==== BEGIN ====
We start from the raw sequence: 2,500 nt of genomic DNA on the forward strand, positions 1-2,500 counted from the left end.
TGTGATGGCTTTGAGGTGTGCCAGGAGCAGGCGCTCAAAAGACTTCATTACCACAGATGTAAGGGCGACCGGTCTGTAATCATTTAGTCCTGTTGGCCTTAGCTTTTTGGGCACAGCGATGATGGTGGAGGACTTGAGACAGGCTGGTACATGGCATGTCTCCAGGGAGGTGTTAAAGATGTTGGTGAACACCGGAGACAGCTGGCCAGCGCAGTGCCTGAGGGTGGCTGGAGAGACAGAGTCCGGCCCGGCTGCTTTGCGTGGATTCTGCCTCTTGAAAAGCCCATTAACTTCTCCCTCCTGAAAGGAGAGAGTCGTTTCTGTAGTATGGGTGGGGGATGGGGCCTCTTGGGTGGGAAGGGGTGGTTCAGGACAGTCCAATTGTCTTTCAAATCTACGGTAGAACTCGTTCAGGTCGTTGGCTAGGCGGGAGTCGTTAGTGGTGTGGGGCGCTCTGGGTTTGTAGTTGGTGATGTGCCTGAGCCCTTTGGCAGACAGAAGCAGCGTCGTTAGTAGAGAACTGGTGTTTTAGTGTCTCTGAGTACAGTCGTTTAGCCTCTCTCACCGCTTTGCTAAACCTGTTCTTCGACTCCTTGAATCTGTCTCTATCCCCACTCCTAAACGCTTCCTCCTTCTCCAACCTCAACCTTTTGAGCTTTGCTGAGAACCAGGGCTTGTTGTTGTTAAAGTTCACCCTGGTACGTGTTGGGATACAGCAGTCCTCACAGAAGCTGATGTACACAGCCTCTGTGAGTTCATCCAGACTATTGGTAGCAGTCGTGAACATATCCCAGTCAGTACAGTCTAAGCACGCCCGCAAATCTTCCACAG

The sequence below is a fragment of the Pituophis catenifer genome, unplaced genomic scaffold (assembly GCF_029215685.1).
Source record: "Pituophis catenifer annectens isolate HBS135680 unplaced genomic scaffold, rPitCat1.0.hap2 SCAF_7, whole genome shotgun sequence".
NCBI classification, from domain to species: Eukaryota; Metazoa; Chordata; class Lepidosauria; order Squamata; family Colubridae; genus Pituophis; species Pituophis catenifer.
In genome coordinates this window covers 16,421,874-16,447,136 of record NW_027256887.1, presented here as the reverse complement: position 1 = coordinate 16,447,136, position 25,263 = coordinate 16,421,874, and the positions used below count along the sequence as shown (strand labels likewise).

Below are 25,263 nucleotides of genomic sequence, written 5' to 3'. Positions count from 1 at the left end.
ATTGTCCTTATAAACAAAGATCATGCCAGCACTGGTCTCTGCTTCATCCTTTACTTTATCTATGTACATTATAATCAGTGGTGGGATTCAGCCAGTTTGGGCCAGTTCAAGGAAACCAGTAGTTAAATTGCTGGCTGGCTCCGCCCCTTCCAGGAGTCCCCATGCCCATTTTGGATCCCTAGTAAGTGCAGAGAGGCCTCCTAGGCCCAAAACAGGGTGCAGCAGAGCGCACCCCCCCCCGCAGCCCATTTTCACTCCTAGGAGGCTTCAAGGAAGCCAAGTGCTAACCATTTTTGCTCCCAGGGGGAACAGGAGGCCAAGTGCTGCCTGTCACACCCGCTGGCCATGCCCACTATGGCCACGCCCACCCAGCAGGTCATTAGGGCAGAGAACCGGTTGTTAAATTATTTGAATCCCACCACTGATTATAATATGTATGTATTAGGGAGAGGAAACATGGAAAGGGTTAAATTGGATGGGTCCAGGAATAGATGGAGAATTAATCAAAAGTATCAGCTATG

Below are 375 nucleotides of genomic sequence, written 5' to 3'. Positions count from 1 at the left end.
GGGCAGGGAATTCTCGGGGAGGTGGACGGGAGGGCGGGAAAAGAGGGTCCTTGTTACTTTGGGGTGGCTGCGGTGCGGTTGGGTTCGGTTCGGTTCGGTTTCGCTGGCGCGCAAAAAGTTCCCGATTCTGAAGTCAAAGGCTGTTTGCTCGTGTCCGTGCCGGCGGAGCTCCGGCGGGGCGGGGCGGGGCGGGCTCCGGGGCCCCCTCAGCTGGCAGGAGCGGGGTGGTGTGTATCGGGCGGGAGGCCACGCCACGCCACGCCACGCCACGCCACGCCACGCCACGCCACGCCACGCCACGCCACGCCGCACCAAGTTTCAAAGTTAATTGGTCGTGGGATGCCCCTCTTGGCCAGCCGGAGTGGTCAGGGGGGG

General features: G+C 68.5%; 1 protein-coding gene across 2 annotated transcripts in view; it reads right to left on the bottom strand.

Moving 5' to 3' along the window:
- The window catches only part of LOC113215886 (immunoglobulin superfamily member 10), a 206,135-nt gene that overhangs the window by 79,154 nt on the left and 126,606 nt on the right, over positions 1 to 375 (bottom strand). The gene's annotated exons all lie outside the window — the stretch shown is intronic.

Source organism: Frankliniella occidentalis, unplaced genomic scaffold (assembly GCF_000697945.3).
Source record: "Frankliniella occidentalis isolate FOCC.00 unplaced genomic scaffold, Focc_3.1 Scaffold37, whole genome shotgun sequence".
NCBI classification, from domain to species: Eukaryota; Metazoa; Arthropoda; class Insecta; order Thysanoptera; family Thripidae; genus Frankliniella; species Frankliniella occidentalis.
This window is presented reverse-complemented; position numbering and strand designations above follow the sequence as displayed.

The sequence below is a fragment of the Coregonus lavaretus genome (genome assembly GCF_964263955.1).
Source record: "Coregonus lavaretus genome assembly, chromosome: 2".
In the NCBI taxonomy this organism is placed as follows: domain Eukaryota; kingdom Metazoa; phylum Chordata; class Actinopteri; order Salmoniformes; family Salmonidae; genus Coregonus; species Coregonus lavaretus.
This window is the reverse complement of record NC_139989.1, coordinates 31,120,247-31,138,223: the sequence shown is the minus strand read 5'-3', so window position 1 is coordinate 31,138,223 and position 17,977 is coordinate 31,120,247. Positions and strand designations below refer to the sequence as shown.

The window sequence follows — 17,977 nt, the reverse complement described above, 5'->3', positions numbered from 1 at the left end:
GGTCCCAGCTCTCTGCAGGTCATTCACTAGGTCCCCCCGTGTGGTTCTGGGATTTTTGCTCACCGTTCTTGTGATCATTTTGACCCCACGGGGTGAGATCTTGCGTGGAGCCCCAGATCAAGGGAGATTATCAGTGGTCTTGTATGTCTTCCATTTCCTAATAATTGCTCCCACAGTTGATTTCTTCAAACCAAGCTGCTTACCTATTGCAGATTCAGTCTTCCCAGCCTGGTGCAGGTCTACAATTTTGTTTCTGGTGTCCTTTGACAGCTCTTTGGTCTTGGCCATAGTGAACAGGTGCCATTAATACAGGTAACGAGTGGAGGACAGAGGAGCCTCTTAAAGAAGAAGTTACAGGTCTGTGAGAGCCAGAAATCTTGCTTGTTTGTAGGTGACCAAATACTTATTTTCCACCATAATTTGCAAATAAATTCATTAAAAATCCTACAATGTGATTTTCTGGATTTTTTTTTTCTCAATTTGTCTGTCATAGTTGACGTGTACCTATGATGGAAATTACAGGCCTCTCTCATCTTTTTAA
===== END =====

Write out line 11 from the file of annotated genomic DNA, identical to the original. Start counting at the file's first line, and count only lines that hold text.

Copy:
General features: G+C 68.5%; 1 protein-coding gene across 2 annotated transcripts in view; it reads right to left on the bottom strand.